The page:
Roughing It, Part 3.

By Mark Twain

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...ROUGHING IT

...

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...out of companionship
and consciousness of earthly things.

We arrived, disembarked, and the stage went on. ...

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...and
thither, going and coming, appearing and disappearing among the rolling
billows of dust--hats, chickens and parasols...

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...They were boarding around
privately, and had their offices in their bedrooms.

The Secretary and I took...

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...scuffle for little territorial crumbs and offices they could not make
their condition more precarious than...

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...said Mrs.
O'Flannigan would hold him for the Brigade's board anyhow, and he
intended to get what...

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...and then you could hear a little subdued scramble and a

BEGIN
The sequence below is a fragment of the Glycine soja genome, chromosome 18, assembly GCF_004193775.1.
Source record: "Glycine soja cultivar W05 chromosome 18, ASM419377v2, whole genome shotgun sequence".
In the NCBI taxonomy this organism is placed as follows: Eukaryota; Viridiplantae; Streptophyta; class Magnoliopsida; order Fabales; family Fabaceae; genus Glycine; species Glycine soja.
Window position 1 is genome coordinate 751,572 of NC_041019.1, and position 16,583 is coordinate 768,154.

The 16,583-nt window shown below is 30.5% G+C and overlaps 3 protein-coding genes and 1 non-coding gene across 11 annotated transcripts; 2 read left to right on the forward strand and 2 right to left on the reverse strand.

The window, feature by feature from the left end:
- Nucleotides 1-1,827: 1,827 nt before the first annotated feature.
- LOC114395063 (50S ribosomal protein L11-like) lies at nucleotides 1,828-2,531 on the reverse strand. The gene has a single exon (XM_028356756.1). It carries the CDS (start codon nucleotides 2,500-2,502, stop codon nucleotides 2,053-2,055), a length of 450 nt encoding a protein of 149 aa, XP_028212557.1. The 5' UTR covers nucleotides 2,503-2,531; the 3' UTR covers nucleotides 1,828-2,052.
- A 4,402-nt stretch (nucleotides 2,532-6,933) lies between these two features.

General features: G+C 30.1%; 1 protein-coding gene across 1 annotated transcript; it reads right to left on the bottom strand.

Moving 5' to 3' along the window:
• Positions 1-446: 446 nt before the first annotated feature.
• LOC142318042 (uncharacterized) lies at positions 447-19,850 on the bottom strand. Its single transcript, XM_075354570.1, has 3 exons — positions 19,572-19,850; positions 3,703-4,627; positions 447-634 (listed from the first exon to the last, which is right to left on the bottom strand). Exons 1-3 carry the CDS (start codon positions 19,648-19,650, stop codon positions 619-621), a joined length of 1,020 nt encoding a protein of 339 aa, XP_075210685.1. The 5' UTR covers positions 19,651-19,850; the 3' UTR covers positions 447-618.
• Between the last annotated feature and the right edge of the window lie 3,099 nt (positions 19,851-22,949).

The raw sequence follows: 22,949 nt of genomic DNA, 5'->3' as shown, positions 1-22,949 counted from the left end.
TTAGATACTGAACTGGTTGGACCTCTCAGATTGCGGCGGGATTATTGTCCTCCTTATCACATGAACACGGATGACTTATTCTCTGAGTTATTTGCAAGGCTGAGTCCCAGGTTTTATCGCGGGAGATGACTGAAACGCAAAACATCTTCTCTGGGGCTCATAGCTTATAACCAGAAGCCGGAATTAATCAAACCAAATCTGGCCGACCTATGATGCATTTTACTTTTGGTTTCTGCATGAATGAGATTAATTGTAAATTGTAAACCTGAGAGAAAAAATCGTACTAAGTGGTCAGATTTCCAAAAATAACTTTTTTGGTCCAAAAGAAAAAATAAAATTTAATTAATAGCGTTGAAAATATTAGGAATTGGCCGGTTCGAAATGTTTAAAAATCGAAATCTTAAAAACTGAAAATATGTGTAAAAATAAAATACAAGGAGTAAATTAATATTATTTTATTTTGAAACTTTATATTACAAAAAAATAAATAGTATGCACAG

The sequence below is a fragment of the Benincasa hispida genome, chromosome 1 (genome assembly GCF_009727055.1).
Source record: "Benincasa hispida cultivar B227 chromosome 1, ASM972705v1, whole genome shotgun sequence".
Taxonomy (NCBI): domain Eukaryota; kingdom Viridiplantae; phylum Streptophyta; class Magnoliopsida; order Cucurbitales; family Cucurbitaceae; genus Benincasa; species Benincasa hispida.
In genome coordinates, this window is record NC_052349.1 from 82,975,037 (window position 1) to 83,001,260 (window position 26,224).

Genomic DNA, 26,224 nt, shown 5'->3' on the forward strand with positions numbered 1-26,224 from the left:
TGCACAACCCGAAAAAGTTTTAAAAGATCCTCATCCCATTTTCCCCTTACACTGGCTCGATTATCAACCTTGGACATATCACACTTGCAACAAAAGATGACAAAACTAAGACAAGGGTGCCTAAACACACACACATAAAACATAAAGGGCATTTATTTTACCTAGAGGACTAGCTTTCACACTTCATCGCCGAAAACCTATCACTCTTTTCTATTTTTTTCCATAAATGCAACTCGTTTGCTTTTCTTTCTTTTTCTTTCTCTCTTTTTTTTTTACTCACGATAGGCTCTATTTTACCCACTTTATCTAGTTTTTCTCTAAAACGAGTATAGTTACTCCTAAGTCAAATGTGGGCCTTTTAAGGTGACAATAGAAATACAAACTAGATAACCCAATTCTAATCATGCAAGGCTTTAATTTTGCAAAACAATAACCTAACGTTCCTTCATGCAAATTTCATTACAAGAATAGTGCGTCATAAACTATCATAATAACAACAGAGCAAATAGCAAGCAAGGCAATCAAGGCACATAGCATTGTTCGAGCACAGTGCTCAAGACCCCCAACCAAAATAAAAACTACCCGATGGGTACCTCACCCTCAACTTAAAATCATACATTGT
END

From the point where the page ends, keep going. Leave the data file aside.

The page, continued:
sorrowful "O Lord!" and then...

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...woolen shirt, and pants crammed into boot-tops, and gloried in
the absence of coat, vest and...

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...must surely be the
fairest picture the whole earth affords.

We found the small skiff belonging to...

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...on Lake Tahoe would restore an Egyptian mummy
to his pristine vigor, and give him an...

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...to build a substantial
log-house and excite the envy of the Brigade boys; but by the...

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...not look always, but must close sometimes in sleep.

We slept in the sand close to...

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...feet below the
surface. Down through the transparency of these great depths, the water
was not...

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...at this, I heard a shout from Johnny,
and looking up I saw that my fire...